Judith Ng-Cashin, M.D.
Chief Scientific Officer, INC Research
September 21, 2016
I am excited about our upcoming "Inspiring Hope" Ideathon. It’s wonderful to see the enthusiasm for and commitment to raising clinical trial awareness. At INC Research, central to our mission to improve global health is connecting patients and physicians to the right clinical trials that fit their medical needs and scientific interests. However, despite this energy and enthusiasm, much work needs to be done to educate patients about clinical research and without their participation, new therapies cannot be brought forward.
In an effort to understand this better, INC Research collaborated with Industry Standard Research, a pharmaceutical market research firm, to gain first-hand insights into clinical trial participation from Rheumatoid Arthritis (RA) patients as a contemporary example. RA is an auto-immune disease that affects more than 1.5 million people in the United States. There is significant medical need for new therapies and many biopharmaceutical companies are investing in R&D to address this. Understanding patient factors affecting awareness of and participation in clinical trials is critical to advancing these research programs. This RA study was designed to address this in the wider context of patients’ overall health and engagement with the process. The aim was to gain a better understanding from a patient perspective in order for CROs and drug developers to design clinical trials that are more responsive to patients’ needs.
In a two-part quantitative and qualitative study, ISR solicited input from more than 400 RA patients across the globe to capture their perspectives on everything from their experience living with RA and the diagnosis pathway, to their views on clinical trials, motivations and experiences.
Although this research study was focused on RA, the insights found can be easily applied to clinical trials in any therapeutic area. Here’s what we found:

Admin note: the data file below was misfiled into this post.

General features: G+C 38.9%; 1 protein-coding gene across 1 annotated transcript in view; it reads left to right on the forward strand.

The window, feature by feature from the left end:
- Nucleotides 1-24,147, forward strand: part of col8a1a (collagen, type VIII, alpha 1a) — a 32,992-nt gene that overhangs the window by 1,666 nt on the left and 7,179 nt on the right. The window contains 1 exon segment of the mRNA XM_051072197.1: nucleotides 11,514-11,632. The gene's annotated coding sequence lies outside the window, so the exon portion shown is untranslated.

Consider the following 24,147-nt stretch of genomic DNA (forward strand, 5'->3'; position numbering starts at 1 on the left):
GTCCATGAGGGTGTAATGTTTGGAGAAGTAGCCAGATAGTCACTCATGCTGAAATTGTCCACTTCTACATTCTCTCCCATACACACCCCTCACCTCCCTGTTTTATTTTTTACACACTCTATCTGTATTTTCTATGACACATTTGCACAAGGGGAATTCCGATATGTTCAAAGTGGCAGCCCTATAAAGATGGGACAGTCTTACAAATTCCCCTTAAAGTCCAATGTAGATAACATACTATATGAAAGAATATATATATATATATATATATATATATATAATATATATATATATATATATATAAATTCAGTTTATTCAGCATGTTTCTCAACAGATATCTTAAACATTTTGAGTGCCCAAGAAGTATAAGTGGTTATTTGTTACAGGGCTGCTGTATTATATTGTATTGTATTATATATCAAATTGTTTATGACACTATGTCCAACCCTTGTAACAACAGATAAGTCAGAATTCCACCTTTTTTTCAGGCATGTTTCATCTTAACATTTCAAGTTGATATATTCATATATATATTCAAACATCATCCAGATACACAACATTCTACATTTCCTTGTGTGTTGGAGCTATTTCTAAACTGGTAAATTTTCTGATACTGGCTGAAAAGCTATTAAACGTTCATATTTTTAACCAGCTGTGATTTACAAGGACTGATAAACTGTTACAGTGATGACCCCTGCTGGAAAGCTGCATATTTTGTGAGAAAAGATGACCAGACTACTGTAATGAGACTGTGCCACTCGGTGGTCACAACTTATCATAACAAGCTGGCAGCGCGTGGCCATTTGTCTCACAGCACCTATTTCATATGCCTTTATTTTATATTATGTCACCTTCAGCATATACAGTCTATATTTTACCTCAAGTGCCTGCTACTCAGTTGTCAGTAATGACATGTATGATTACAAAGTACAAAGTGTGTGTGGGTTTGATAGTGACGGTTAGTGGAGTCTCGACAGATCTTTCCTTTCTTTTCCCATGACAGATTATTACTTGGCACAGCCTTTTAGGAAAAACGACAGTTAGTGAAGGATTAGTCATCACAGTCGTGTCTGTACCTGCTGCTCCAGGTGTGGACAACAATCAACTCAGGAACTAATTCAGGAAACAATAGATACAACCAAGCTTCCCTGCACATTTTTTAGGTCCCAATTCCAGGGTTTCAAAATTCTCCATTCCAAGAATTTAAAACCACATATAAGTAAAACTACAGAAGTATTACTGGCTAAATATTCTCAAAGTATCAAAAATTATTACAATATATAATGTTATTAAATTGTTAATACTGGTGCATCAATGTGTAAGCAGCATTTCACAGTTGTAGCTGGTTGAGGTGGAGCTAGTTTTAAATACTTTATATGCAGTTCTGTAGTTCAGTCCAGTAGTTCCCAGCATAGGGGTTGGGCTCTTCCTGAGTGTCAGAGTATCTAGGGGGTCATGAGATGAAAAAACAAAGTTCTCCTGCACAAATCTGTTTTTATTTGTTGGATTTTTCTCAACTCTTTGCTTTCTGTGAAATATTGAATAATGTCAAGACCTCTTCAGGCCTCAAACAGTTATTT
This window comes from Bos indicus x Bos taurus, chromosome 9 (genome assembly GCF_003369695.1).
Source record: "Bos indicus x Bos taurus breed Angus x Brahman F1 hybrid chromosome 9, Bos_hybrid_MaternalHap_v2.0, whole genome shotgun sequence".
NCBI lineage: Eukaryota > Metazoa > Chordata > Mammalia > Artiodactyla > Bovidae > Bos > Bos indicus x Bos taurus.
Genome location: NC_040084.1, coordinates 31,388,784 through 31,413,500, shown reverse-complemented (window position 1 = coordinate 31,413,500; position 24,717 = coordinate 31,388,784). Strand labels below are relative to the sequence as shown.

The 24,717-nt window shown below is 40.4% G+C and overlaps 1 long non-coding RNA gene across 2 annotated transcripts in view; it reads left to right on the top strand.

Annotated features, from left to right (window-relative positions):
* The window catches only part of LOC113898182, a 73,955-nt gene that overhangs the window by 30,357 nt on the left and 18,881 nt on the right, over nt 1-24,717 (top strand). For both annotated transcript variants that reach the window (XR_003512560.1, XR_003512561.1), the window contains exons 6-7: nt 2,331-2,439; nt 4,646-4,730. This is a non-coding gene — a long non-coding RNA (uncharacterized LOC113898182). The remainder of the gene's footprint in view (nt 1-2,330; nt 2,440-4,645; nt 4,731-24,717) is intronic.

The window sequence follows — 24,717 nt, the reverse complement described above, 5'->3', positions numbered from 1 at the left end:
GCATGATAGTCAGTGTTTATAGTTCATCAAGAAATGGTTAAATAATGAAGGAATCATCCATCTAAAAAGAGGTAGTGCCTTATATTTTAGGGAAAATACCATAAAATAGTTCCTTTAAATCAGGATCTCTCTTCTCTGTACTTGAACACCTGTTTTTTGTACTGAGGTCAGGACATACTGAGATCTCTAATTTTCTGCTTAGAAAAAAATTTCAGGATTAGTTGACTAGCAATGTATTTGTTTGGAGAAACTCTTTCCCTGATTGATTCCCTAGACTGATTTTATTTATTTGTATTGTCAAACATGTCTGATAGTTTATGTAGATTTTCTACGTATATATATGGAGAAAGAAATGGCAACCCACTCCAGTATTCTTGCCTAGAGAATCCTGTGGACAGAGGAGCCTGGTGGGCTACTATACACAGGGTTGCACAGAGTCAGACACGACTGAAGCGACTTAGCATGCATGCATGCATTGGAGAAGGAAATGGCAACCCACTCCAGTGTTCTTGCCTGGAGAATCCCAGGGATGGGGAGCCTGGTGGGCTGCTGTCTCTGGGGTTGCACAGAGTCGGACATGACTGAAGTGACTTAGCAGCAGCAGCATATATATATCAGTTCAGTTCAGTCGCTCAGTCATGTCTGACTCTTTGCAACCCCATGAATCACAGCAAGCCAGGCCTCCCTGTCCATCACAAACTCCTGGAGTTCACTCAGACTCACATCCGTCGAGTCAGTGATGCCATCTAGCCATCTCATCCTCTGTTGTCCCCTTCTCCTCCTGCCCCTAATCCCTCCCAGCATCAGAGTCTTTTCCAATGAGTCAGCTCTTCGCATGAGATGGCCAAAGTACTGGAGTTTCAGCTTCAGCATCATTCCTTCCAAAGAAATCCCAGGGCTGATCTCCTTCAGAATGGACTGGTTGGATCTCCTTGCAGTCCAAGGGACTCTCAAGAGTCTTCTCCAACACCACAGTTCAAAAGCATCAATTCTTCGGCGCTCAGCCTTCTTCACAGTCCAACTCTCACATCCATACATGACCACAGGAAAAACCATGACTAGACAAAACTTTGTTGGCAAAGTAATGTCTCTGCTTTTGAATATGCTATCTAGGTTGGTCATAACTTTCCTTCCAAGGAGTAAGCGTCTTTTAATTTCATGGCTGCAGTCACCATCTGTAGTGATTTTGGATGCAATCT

1. Awareness needs to start at the physician: patient interface
Sixty percent of patients said the main reason they had not enrolled in a clinical trial was because their physician had not discussed the possibility with them. In the five countries included in the study (UK, U.S., Thailand, Mexico, and Poland), our research showed that lack of awareness is a significant barrier to enrollment, more so than unwillingness to participate. Greater emphasis from treating physicians on driving awareness of clinical trials could make a significant impact on patient participation.
2. Empowering patients is a compelling recruitment message
Framing clinical trial participation as a proactive patient decision is vital to patient recruitment. For example, 82 percent of all patients found messages around the value of patient “empowerment” to be most effective. This was reinforced by the finding that 80 percent of patients responded well to the idea that enrolling in a clinical trial contributes positively to feeling“in control” of their disease. Helping patients understand their own role in the clinical trial process is critical to supporting enrollment.
3. Education is key to maintaining patient motivation
Motives for enrolling, such as altruism, desire for better quality of life, and taking more control of treatment need to be reinforced continuously during the trial, both with the patients themselves and their physicians. This can be achieved by providing balanced information on the trial benefits, limitations and intended impact. The RA study highlights the importance of understanding patients’ perspectives, needs and motivators in engaging them as partners in clinical research. This patient-centered perspective must be factored into the design and management of clinical trials. By giving patients a stake in the research early on, they can become not only clinical trial participants, but also advocates.
Learn more about the how the “Inspiring Hope” Ideathon is creating more awareness of clinical trials at www.inspiring-hope-ideathon.com. For more information on our RA capabilities visit the INC Research website.